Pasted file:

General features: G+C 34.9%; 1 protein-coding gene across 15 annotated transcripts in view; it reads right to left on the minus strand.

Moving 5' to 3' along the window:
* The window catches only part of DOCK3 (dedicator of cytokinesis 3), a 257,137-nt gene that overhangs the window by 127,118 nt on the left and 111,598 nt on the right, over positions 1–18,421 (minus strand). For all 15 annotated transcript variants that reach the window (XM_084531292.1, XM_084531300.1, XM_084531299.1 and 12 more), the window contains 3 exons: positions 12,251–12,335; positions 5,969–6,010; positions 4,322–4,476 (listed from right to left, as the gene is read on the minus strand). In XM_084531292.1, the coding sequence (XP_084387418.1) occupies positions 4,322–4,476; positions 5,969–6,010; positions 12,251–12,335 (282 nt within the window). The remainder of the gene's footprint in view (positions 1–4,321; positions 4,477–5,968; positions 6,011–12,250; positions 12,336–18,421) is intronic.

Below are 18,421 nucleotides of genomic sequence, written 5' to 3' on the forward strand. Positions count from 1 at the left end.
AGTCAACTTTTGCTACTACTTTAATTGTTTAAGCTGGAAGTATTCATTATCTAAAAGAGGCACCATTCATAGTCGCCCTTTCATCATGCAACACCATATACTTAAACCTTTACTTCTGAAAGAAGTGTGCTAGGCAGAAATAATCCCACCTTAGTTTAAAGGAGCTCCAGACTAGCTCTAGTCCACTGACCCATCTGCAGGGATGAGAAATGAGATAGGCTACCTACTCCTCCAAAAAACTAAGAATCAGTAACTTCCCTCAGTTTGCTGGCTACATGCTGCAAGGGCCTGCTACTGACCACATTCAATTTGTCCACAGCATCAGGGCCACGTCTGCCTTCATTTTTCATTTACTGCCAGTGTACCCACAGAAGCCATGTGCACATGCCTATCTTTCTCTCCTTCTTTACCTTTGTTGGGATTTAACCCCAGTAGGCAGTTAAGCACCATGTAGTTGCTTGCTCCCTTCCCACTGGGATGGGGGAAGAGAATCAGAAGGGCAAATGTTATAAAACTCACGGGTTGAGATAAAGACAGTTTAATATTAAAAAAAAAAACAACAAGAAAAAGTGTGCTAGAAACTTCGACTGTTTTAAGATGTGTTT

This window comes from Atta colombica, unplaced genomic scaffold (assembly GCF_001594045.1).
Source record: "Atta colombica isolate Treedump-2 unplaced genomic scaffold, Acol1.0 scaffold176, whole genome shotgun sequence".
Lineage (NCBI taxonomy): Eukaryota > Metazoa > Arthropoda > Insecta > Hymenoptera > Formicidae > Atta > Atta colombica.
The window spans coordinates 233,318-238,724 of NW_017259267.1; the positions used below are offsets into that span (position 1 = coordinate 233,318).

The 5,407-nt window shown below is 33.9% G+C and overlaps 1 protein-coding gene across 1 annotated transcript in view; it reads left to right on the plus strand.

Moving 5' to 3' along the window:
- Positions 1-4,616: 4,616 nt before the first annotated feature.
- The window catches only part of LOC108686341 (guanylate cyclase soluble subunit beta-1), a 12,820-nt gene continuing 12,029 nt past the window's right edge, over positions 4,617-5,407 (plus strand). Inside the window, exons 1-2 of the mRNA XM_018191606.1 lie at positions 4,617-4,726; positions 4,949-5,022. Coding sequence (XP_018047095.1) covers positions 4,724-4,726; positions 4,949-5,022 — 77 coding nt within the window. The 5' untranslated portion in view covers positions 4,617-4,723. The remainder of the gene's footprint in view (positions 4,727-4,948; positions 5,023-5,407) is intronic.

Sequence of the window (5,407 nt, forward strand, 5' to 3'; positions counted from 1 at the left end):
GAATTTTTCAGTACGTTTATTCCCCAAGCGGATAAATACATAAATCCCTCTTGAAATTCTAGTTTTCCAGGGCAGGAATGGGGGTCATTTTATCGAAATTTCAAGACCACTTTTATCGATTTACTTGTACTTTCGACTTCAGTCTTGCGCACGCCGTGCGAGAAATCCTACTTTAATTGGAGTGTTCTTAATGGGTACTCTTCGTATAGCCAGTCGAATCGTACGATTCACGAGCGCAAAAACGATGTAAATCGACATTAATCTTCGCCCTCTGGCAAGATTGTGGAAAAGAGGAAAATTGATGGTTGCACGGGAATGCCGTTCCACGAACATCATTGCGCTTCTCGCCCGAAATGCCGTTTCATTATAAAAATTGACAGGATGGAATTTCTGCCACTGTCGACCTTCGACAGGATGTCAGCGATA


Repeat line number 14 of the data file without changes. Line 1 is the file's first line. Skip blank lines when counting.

Sequence of the window (5,407 nt, forward strand, 5' to 3'; positions counted from 1 at the left end):